UK-based AI technology developer DeepMind, a subsidiary of Google’s parent company Alphabet, has partnered with the Met Office to develop a model that improves the accuracy of precipitation nowcasting.
Published in the journal Nature, DeepMind’s paper details how the company worked with the Met Office to apply machine learning to weather forecasts, particularly for rainfall.
According to DeepMind, current numerical weather prediction (NWP) systems are adept at solving physical equations to provide predictions several days ahead; however, they struggle to generate high-resolution predictions for short lead times under two hours, which is where nowcasting is used.
A critical tool for sectors such as water management, agriculture, aviation, emergency planning and outdoor events, nowcasting has benefitted from advances in weather sensing that make high-resolution radar data available at a high frequency (every five minutes at 1km resolution).
DeepMind believes that it is this availability of high-quality data that provides the opportunity for machine learning to make its contributions to nowcasting and improve on existing methods.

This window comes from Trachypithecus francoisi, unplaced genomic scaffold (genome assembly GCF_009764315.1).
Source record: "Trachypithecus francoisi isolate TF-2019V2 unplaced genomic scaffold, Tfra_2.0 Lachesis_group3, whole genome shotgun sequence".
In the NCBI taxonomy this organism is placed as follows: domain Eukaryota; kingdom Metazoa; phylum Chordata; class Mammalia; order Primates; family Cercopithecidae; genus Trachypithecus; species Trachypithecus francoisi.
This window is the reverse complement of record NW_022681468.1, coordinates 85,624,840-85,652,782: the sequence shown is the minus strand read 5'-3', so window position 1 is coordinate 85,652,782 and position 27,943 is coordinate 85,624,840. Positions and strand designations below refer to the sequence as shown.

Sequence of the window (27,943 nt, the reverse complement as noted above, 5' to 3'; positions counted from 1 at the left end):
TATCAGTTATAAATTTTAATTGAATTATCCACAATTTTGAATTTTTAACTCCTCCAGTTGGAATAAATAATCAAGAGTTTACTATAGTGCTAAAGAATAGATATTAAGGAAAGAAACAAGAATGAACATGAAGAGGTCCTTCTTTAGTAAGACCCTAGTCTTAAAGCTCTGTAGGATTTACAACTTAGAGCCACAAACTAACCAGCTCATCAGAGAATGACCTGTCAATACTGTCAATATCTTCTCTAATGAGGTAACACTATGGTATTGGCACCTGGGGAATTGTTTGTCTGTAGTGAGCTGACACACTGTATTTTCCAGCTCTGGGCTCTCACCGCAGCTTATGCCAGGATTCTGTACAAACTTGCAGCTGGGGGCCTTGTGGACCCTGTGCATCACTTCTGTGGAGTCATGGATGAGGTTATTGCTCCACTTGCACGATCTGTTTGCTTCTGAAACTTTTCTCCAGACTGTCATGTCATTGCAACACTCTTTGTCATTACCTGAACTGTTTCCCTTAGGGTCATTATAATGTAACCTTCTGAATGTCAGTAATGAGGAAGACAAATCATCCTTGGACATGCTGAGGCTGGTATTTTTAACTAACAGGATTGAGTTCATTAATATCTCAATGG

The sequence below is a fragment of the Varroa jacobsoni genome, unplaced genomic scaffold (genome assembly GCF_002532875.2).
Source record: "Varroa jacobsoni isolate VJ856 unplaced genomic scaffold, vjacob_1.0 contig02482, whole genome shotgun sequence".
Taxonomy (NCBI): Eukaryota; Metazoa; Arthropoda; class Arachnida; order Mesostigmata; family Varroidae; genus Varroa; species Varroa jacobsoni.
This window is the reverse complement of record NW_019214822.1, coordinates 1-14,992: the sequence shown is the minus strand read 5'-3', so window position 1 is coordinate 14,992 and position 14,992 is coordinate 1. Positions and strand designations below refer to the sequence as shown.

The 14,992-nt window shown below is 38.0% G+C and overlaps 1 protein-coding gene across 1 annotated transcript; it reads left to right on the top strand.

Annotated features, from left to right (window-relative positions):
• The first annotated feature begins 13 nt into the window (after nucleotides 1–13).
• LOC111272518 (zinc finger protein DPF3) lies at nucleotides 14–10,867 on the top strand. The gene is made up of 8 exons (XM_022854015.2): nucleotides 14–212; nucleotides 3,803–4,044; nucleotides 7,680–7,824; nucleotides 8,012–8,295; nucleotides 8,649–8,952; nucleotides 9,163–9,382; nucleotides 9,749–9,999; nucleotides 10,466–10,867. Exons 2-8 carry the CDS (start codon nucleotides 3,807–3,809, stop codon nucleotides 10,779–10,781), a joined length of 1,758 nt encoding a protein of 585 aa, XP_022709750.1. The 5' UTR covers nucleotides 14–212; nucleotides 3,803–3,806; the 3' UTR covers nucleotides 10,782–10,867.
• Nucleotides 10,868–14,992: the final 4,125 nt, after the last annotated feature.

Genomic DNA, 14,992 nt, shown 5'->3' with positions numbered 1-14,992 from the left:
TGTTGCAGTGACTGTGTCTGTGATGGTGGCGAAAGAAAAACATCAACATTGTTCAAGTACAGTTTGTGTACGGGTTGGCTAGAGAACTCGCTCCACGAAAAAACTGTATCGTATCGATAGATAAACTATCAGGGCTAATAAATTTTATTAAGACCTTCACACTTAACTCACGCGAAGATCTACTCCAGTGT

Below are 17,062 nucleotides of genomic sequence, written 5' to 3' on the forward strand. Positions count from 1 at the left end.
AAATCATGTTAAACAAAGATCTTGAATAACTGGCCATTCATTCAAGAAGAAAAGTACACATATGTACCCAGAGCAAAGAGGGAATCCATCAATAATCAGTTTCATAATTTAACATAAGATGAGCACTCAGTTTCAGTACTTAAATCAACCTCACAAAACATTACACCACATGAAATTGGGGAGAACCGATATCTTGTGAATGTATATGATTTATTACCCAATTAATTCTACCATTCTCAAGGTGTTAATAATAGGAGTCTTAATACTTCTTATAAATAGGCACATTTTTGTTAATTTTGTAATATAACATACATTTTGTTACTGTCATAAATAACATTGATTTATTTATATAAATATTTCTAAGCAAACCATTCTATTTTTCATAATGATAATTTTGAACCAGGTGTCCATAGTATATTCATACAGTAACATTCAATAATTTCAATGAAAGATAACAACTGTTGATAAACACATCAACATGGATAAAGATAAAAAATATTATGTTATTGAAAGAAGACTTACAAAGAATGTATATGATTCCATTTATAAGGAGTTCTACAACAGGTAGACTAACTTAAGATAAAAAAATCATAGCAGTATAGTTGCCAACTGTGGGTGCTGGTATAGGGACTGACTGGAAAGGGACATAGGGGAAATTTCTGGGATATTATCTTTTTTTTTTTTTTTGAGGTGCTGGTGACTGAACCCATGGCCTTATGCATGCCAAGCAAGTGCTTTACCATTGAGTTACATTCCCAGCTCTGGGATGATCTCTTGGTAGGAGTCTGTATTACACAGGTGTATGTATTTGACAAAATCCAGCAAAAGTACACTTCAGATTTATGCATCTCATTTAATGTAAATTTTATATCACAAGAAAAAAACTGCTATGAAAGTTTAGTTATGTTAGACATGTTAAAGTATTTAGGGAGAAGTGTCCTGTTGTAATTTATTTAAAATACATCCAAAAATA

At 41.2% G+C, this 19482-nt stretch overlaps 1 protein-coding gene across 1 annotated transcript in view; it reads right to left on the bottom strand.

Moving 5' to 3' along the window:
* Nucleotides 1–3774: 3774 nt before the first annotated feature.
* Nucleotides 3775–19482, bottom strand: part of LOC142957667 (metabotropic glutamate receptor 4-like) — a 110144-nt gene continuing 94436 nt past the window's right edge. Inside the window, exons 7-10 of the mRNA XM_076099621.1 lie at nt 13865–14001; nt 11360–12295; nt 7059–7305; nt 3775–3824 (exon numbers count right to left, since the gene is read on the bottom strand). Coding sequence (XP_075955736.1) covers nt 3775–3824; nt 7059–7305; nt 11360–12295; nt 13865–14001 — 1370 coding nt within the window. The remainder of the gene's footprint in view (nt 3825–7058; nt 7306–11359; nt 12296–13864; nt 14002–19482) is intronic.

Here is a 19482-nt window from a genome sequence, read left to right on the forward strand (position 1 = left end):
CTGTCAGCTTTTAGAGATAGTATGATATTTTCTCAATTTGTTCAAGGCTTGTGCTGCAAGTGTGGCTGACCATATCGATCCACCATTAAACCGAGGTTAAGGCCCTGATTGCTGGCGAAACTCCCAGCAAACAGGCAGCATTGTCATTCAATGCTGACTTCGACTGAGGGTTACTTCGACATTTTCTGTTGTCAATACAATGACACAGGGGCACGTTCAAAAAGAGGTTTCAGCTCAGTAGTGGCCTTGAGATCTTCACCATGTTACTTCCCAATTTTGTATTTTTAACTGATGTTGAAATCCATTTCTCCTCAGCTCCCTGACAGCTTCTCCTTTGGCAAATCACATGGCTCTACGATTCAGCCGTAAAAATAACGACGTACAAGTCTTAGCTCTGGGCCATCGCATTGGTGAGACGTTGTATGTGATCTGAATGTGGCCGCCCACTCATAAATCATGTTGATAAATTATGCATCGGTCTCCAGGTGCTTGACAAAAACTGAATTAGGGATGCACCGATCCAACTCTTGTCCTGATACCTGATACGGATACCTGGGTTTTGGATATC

In the paper, DeepMind uses generative modeling to make detailed and plausible predictions of future weather based on past weather. “Conceptually, this is a problem of generating radar movies,” commented DeepMind on its blog page. “With such methods, we can both accurately capture large-scale events, while also generating many alternative rain scenarios (known as ensemble predictions), allowing rainfall uncertainty to be explored.”
The study used radar data from both the UK and the US and was particularly interested in the ability of the generative models to make predictions on medium to heavy rain events.
DeepMind’s model was able to demonstrate statistically significant improvements in these regimes compared with competing methods. “We conducted a cognitive task assessment with more than 50 expert meteorologists at the Met Office, who rated our new approach as their first choice in 89% of cases when compared with widely used nowcasting methods, demonstrating the ability of our approach to provide insight into real-world decision makers,” said DeepMind.
It later added, “By using statistical, economic and cognitive analyses we were able to demonstrate a new and competitive approach for precipitation nowcasting from radar. No method is without limitations, and more work is needed to improve the accuracy of long-term predictions and accuracy on rare and intense events. Future work will require us to develop additional ways of assessing performance, and further specializing these methods for specific real-world applications.”
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